Edge of the Arctic Shelf
Daily Update
Images and Maps
Miniature plants of the Arctic tundra.
photo © C. A. Linder
Images and Facts - Facts
Gallery | Dispatch Images | Facts | References

Plant Life
by C. A. Linder

Plants form the base of the food chain both for terrestrial (land) and marine (ocean) organisms.

The Arctic tundra is a unique ecosystem due to the length of its growing season and the existence of the permafrost table. The tundra is dominated by ankle-high miniature plants such as the Arctic willow and dwarf birch. Why is the tundra treeless? The primary reason is that the growing season is so short. Although the Arctic is bathed in light during the summer months, the temperature must rise above a certain level in order for the plant tissues to be able to photosynthesize (i.e. make food). If the growing season is very short, plants must expend all of their available energy into producing leaves (for producing more food) and roots (for anchoring the plant and storing food for the winter). If the plant has only a little energy left over for growth, the plant by necessity remains very small. The northern boundary of tree growth is referred to as the "treeline." This is the zone between the dense evergreen taiga forest and the treeless tundra. It is closely linked to the average temperature.

Permafrost (permanently frozen soil) is the other important factor influencing plant growth in the Arctic. The permafrost table is a layer of soil which remains frozen year after year. It is thin (only a few inches) in the southern subarctic but becomes very thick (up to 2000 feet) in the High Arctic. On top of the permafrost layer is the active layer, a soil layer which thaws in the summer. Since the sun's energy is greater in the south, the active layer is much thicker (up to 12 feet) in the subarctic compared to the High Arctic (a mere few inches). Plant roots are limited by the depth of the permafrost -- they can only survive in the active layer. With 12 feet of growing room in the subarctic, trees can develop deep root systems which will support a tall tree. Conversely, with only a few inches of active soil a plant cannot develop sufficient roots to support a heavy trunk. This is another reason that tundra plants grow so low to the ground.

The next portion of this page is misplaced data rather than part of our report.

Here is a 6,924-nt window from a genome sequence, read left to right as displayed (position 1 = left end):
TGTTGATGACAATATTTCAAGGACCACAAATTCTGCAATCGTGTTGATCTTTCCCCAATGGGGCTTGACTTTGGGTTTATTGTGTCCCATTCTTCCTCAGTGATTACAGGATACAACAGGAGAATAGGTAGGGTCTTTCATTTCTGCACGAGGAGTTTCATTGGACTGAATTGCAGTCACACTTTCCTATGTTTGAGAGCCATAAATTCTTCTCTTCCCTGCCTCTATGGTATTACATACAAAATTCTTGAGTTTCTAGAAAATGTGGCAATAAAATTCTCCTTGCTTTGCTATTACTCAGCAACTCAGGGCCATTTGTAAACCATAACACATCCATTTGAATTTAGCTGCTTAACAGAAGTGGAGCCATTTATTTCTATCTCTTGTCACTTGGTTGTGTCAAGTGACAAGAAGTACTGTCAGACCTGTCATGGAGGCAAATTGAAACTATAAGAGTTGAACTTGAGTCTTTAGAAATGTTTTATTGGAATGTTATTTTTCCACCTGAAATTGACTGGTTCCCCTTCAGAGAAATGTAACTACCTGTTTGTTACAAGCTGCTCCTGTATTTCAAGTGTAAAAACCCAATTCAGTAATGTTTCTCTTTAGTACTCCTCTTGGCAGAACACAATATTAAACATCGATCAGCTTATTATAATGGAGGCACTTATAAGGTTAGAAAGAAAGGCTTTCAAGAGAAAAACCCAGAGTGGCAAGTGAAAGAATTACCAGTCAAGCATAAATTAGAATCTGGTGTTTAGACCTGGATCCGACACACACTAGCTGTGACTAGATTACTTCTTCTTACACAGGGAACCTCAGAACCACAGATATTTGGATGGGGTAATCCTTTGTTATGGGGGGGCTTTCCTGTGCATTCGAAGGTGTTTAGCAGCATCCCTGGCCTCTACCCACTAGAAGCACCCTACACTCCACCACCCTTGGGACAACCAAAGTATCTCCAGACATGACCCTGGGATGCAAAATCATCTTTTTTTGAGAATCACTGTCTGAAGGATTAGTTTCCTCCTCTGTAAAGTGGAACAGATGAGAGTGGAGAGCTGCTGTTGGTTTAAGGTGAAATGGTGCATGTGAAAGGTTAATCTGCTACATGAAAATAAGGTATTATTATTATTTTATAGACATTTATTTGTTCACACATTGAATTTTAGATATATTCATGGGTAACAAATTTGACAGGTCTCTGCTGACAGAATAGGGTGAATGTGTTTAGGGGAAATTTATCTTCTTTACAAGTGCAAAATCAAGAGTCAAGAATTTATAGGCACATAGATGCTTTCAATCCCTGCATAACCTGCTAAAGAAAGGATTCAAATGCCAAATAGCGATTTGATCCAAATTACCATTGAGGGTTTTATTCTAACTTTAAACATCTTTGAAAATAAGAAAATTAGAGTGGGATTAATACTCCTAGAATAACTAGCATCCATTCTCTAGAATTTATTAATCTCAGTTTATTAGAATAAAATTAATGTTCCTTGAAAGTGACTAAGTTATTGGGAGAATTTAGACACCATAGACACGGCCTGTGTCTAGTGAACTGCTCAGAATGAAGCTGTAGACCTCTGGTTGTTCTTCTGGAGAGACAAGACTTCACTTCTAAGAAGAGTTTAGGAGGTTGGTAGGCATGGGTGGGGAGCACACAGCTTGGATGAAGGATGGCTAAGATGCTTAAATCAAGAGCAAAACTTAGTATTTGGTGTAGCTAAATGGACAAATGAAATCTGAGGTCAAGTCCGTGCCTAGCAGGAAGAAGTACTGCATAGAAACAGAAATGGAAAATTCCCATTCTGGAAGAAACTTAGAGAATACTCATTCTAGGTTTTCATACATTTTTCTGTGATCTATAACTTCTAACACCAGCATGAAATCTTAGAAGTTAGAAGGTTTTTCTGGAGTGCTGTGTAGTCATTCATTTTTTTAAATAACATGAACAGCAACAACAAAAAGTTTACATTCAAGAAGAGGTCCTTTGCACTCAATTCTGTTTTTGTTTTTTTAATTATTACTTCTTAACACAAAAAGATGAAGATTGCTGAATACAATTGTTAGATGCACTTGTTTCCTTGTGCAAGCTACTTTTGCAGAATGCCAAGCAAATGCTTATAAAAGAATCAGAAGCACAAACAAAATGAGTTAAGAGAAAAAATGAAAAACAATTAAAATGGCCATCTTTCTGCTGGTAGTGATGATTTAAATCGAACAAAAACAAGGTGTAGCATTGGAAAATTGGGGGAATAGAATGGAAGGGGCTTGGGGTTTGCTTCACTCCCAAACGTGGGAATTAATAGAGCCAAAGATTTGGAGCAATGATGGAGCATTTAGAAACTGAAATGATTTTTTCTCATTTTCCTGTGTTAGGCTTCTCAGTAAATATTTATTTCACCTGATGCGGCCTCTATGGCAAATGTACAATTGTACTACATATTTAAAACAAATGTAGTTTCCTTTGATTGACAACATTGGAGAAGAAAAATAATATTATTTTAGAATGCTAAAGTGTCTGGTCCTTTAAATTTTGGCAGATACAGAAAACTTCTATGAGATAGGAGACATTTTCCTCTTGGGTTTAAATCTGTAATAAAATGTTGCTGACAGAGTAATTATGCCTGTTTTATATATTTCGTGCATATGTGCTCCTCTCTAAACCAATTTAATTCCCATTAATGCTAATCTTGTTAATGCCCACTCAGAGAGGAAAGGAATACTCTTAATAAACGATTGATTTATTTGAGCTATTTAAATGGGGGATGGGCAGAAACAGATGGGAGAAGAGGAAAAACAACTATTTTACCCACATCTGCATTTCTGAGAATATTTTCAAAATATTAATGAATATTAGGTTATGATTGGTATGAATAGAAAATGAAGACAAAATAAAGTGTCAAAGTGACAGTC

SeaWiFS image showing ocean color in Bering Strait.
Click to enlarge.
At the base of the marine food chain are tiny plants known as phytoplankton. Like terrestrial plants, they require nutrients and light to grow. During an Arctic summer, the continuous daylight leads to an explosion of phytoplankton growth. Since they are at the base of the food chain, all Arctic animals are dependent upon these tiny organisms for survival. One of the ways that scientists measure phytoplankton is to measure ocean color. The satellite image (left) shows blooming phytoplankton in the Chukchi Sea. Click here for more information on phytoplankton.

Back to Facts Index